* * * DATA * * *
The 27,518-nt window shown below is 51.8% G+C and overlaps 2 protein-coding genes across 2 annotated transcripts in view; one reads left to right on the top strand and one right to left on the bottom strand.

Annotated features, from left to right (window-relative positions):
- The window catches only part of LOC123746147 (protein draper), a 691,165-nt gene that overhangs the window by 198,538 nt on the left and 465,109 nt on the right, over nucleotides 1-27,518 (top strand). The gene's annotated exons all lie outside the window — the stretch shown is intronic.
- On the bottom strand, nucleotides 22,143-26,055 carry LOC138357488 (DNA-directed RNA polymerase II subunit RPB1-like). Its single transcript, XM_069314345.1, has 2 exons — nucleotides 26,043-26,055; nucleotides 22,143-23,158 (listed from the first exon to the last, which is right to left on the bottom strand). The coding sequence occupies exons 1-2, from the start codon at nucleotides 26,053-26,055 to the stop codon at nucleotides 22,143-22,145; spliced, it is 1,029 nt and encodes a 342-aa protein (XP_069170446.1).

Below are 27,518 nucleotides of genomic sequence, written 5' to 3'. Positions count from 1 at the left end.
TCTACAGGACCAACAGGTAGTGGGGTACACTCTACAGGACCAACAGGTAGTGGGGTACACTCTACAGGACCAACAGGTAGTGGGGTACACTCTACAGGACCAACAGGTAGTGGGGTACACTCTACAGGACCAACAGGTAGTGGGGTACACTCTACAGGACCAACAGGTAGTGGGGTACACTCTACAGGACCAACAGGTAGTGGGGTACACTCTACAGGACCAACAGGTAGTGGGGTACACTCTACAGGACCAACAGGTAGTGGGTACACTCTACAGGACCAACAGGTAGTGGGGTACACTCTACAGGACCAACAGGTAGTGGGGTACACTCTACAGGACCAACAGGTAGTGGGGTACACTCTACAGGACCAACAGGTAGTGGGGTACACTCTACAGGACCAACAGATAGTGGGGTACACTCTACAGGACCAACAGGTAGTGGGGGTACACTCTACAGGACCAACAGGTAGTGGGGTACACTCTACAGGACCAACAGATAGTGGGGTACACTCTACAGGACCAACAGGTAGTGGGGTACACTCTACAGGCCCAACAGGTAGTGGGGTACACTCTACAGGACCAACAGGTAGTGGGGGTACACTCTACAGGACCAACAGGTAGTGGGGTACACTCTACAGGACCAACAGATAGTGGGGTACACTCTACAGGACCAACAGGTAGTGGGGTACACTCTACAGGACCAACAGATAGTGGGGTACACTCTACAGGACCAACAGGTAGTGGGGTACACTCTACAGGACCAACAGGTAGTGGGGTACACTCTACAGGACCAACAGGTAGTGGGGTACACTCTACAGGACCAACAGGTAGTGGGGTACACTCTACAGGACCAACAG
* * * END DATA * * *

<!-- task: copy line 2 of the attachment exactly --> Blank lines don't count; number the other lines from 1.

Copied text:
Annotated features, from left to right (window-relative positions):